ETHS cuts Hebrew program due to low enrollment, lack of teachers


Noah Frick-Alofs/Daily Senior Staffer

Evanston Township High School, 1600 Dodge Ave. ETHS cut its Hebrew program from next years curriculum after superintendent Eric Witherspoon said the district could not find a qualified licensed Hebrew teacher.

Samantha Handler, Assistant City Editor

The Evanston Township High School/District 202 school board will discontinue the Hebrew program for the 2018-19 school year after failing to find a qualified teacher and a decline in student enrollment, according to a copy of school board emails obtained by The Daily.

Superintendent Eric Witherspoon wrote in an email on Oct. 2 to the school board that after two years of searching for a qualified licensed Hebrew teacher, the district cannot guarantee four uninterrupted years of Hebrew instruction for incoming students.

After the school’s long-time Hebrew teacher retired in 2015, the program’s total enrollment numbers dropped to 78 students in 2016 from 93 in 2015, according to an email from Witherspoon to school board members on Dec. 4.

This year, there are 35 students enrolled across the five levels of the program, District 202 assistant superintendent for curriculum and instruction Pete Bavis told The Daily. With the current enrollment, the school can only hire a part-time teacher, though he said the school normally would not sustain a program at that level.

Bavis added that the enrollment in Hebrew is significantly lower than any other world language program. The next lowest being 71 students enrolled in Chinese.

“Anytime we encounter a program that’s unsustainable, it’s a difficult decision,” Bavis said. “We’ve done work over the years to try to not arrive at this place, but ultimately it’s the idea that we would have to be able to guarantee something that we can’t guarantee to incoming freshmen. The numbers are so low.”

The current teacher, who works at Niles North High School and part-time at ETHS, could not keep splitting her time between the two schools, according to the Oct. 2 email from Witherspoon. Bavis said she taught all five levels in two sections this year, but was hired full-time by Niles for the 2018-2019 school year.

ETHS did not offer the beginning-level Hebrew course last year due to staffing issues, leaving 12 freshman unable to enroll in the course, according to the Dec. 4 email from Witherspoon to board members. Freshmen who studied Hebrew at other schools were able to test into the higher level classes, according to Witherspoon.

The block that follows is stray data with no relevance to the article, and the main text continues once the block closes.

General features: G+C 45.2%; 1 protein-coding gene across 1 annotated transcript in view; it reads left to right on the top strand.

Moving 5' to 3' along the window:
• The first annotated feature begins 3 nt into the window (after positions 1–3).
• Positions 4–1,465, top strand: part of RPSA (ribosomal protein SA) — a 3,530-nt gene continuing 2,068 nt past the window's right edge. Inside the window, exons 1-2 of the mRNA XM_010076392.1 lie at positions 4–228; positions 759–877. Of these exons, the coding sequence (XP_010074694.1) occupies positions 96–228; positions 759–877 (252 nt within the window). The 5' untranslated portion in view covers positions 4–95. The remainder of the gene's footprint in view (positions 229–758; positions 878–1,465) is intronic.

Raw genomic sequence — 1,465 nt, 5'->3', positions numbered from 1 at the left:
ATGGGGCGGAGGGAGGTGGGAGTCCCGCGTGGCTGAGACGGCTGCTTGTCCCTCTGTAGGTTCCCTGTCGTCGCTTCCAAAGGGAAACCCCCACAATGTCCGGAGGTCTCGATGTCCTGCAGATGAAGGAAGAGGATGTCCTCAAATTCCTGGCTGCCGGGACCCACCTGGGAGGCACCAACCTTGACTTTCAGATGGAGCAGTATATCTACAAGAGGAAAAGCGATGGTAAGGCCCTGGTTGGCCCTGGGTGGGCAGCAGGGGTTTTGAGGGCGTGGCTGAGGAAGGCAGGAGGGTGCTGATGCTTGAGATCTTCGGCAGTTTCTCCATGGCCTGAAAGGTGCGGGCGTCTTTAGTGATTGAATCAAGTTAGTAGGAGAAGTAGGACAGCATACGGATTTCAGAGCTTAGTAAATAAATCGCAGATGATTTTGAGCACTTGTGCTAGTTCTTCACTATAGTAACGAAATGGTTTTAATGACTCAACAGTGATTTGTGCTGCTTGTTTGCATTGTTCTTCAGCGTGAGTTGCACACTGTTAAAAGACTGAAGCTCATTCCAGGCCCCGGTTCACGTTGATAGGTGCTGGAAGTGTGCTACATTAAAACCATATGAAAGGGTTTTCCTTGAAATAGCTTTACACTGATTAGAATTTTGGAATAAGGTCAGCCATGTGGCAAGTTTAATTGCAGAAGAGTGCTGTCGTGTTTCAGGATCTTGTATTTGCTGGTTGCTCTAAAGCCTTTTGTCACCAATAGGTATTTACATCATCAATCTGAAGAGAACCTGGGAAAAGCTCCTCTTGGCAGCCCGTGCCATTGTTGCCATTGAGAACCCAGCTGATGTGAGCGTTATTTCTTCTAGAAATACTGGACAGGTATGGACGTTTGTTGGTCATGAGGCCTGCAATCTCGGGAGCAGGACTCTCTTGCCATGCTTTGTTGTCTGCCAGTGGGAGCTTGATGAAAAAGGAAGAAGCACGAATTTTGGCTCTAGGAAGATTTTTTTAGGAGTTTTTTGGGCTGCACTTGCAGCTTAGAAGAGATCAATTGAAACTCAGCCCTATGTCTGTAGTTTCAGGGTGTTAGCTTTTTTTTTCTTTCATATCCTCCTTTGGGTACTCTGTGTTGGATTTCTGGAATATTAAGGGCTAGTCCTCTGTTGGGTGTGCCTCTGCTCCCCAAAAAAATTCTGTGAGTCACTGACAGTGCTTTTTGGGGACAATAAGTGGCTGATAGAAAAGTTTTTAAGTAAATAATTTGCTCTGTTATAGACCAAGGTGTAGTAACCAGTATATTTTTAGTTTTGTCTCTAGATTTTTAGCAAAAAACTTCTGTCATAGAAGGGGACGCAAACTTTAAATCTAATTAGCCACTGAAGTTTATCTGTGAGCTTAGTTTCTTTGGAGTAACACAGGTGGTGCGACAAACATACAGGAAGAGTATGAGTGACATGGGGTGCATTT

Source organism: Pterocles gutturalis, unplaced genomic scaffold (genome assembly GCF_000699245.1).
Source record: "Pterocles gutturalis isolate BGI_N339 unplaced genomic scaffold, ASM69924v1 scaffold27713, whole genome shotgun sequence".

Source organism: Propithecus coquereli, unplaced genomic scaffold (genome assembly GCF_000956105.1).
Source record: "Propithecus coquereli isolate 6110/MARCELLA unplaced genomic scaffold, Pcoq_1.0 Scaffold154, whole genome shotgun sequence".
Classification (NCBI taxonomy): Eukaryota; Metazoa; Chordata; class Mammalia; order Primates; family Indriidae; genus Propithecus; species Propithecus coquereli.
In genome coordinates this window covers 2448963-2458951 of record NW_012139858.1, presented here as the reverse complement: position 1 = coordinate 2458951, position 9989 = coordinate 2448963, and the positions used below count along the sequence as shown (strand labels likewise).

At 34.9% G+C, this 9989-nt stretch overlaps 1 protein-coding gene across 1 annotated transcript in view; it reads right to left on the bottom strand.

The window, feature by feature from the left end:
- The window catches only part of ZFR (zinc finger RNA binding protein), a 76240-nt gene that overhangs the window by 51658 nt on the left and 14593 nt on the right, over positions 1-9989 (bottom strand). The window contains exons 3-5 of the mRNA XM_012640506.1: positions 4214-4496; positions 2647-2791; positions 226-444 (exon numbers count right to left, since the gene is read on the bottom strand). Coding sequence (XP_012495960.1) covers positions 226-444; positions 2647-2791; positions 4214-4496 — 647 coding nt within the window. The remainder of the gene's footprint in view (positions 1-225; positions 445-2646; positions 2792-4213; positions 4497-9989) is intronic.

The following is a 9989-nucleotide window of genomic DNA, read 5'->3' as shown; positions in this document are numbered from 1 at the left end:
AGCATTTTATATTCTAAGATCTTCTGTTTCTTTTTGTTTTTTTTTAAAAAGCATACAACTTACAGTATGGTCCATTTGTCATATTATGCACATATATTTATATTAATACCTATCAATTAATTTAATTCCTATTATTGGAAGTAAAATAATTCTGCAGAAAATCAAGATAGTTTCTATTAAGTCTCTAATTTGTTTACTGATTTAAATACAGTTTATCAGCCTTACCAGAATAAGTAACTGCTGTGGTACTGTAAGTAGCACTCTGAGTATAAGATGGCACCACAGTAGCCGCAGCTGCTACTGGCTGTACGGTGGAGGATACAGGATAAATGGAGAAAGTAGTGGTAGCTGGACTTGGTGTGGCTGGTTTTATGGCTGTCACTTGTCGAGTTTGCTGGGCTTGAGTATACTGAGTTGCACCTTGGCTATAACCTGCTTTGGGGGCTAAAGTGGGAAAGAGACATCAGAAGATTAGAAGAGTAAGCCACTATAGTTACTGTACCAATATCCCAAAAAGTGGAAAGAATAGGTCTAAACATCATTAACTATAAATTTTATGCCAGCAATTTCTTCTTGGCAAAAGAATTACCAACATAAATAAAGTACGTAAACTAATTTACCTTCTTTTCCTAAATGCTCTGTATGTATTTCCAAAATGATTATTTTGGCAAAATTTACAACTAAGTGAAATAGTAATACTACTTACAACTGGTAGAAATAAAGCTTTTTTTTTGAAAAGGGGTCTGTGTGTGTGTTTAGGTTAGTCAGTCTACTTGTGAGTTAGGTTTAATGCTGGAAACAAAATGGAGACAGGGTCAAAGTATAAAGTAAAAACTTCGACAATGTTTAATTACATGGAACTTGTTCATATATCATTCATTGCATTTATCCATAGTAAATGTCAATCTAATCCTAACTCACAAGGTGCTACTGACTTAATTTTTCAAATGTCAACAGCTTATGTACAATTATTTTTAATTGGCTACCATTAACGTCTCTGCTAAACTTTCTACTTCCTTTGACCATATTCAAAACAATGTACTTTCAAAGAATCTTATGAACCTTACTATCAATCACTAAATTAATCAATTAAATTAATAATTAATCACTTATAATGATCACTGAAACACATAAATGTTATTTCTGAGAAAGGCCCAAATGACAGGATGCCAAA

Current third and fourth year Hebrew students can take online courses next year to complete their fourth or fifth year language requirements, though only students already in the Hebrew program may take the online classes, according to the Oct. 2 email from Witherspoon. So those students can receive credit, a teacher who is licensed –– but not in Hebrew –– will supervise the class.

Bavis said in emails to parents that the board agreed to not support any program with dwindling enrollment and small number of possible teachers who are licensed to teach a high school curriculum in Illinois.

ETHS parent Rabbi Lisa Greene said there is a group of parents and professionals in the Evanston Jewish community who have reached out to the administration and school board in support of the program. She found out the program was cut when her child, an incoming freshman, went to take the Hebrew placement exam this fall and discovered ETHS no longer offered it.

Greene added that the group has also found possible candidates for the job and is willing to help find additional employment for the teacher if the school can only offer a part-time position.

Greene said it is also important for the school to give the teacher and community several years to rebuild the program, which was started roughly 50 years ago, since Hebrew is a valuable part of Evanston’s conversations about diversity.

“It speaks to Jewish students who are going to take it, but it doesn’t just speak to Jewish students,” she said. “We’re in a country where there’s a lot of negative speech and a lot of hate-things going on, and when you have another language and another cultural perspective to speak to values (and) to speak to parts of history that may not otherwise get addressed properly, it’s part of the pride of Evanston.”

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